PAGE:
Wednesday, December 04 2013 @ 11:09 PM UTC
Contributed by: B' Spokes
By Bob Mionske, Bicycling
“It is better to run over a bicyclest [sic] than to get in a head on accedent [sic] because they don’t share the road.” This was the message that somebody posted on a sign along a rural road in San Diego County in California. Within days, news of the sign had gone viral. Naturally, cyclists were outraged. Had it ever occurred to the sign maker that there was another option available to motorists—to make a legal pass when it is safe to do so? Apparently not. Never mind that the better option was also the only legal option, when there were seconds to save and cyclists to kill.
First, let’s get something straight. Drivers who complain about cyclists aren’t angry just because cyclists break the law. No, drivers are angry because traffic is frustrating and cyclists are an easy target. Drivers are just as angry at the cars that are “in their way,” but they can’t bully other drivers as easily. They might actually face some consequences if they run another car off the road, or ram another vehicle hard enough to kill the driver. But when they do those things to a cyclist, no consequences.
So when the op-ed made the obligatory mention of “scofflaw cyclists,” and advised cyclists to “obey the letter of the law … to help drivers (and police officers) view cyclists as predictable users of the road who deserve respect,” it missed the mark. Yes, cyclists should obey the law. But what about drivers? They are operating lethal machinery, and nobody thinks to take drivers to task for the daily lawbreaking that virtually every driver engages in. Nobody ever suggests that drivers won’t be seen as “legitimate users of the road who deserve respect” until all drivers stop their lawless ways. Nobody would ever dare to post a sign calling for the murder of random motorists because they are “in the way,” and nobody would ever stop to tell a news crew that they agree with the sign because drivers “break the law.”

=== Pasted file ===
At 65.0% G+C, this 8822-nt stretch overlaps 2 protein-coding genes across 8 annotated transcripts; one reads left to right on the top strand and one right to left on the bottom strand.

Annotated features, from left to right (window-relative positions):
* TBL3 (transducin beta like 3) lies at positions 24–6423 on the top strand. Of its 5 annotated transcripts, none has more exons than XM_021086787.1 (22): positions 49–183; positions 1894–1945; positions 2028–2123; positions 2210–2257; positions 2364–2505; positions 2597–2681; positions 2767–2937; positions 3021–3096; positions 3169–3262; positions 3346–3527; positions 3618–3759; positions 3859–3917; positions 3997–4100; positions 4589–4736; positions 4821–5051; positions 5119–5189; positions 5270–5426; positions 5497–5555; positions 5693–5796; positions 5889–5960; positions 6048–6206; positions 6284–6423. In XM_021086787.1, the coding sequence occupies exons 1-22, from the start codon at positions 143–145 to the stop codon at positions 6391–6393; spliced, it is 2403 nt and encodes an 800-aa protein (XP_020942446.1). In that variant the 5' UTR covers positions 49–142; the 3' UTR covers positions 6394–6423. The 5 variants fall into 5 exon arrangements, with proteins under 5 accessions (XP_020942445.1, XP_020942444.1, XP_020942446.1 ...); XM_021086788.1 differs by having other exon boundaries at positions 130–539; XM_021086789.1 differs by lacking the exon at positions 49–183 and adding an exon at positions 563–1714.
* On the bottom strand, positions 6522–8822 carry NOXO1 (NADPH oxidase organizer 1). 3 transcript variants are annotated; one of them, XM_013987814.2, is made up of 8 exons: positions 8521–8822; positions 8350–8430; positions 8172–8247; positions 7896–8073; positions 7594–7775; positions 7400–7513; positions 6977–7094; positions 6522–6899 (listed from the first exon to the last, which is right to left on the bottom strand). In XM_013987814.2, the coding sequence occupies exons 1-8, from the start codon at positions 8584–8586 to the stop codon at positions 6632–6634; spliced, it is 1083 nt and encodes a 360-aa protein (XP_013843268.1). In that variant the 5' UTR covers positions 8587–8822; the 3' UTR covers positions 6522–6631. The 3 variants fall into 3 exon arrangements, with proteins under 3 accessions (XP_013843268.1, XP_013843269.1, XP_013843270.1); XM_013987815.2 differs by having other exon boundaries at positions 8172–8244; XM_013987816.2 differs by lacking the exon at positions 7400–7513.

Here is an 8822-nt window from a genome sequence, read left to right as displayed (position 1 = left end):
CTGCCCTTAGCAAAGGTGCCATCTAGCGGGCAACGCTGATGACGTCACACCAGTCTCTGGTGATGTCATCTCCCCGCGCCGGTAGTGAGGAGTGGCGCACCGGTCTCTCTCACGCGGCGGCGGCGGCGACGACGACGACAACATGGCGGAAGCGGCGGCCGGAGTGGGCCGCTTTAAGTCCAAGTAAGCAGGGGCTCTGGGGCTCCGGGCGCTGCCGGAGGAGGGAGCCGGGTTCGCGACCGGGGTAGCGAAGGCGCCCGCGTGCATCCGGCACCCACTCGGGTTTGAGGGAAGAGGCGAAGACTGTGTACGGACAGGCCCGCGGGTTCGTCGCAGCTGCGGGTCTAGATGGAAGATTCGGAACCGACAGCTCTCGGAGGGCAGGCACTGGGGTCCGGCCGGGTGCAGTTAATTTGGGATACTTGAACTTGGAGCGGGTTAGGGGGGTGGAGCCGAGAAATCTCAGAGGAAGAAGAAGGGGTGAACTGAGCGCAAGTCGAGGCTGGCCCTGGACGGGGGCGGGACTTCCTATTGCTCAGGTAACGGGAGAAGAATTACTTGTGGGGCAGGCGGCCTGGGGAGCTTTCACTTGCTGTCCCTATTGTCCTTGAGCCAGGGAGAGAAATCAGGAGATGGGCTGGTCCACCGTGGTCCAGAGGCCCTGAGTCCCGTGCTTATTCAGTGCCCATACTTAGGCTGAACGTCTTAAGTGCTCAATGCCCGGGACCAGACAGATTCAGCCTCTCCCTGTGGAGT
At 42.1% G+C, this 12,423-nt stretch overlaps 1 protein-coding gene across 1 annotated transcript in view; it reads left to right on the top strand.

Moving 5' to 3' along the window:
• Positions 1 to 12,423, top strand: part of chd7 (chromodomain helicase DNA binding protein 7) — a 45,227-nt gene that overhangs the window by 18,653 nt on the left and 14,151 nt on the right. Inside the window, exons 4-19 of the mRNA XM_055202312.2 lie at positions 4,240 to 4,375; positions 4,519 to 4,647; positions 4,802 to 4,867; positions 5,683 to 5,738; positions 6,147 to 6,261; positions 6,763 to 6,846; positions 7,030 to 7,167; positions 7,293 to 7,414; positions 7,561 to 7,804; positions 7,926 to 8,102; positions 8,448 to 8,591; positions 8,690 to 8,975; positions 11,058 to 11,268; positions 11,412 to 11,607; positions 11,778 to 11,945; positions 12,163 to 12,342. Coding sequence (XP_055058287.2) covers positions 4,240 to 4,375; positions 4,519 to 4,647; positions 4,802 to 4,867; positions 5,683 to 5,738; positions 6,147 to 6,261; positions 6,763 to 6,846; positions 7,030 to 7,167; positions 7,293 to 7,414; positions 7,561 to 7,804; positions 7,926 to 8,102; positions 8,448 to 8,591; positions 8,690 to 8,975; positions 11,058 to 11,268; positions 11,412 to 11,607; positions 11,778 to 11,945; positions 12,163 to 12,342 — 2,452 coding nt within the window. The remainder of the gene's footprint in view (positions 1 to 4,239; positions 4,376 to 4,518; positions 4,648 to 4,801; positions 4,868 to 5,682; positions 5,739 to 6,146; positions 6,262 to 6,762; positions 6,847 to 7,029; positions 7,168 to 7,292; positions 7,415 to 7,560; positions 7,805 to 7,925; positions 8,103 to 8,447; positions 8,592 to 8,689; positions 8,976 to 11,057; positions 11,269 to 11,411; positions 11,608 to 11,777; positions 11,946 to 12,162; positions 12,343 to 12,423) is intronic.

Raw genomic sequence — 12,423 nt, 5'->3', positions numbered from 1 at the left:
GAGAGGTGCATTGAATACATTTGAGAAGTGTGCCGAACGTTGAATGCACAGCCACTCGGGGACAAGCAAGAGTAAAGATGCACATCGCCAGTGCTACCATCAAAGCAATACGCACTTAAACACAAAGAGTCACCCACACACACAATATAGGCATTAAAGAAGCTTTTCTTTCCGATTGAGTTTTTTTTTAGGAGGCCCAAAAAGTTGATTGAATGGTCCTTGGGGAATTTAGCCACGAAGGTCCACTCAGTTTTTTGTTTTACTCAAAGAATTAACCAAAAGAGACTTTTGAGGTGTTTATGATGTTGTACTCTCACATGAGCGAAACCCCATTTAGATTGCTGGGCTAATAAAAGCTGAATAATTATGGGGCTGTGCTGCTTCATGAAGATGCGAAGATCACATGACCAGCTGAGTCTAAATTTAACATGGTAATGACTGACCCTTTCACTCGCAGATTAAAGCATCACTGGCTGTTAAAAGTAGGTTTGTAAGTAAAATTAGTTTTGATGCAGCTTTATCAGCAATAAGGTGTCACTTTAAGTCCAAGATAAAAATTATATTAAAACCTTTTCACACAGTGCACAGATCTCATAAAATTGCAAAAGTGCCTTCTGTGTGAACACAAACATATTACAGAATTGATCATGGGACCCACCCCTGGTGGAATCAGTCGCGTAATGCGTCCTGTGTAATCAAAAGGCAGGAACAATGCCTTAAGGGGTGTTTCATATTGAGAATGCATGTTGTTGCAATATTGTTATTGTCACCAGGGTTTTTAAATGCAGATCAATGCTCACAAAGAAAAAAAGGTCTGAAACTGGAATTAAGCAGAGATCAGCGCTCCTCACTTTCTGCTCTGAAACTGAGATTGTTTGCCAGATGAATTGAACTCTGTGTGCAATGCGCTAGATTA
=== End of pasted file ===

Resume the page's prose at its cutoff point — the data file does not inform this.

And let’s face facts here: The majority of bike-car collisions are caused by drivers. And yet, following every collision, the “scofflaw cyclists” meme is trotted out, even when the collision is caused by a law-breaking motorist running down a law-abiding cyclist. Time and time again, most of the national “bikes vs. cars” controversies have nothing to do with scofflaw cycling, and everything to do with scofflaw driving. In short, cyclist lawbreaking is not the root of the problem, and suggesting that cyclists ride lawfully is not the solution to the real problem.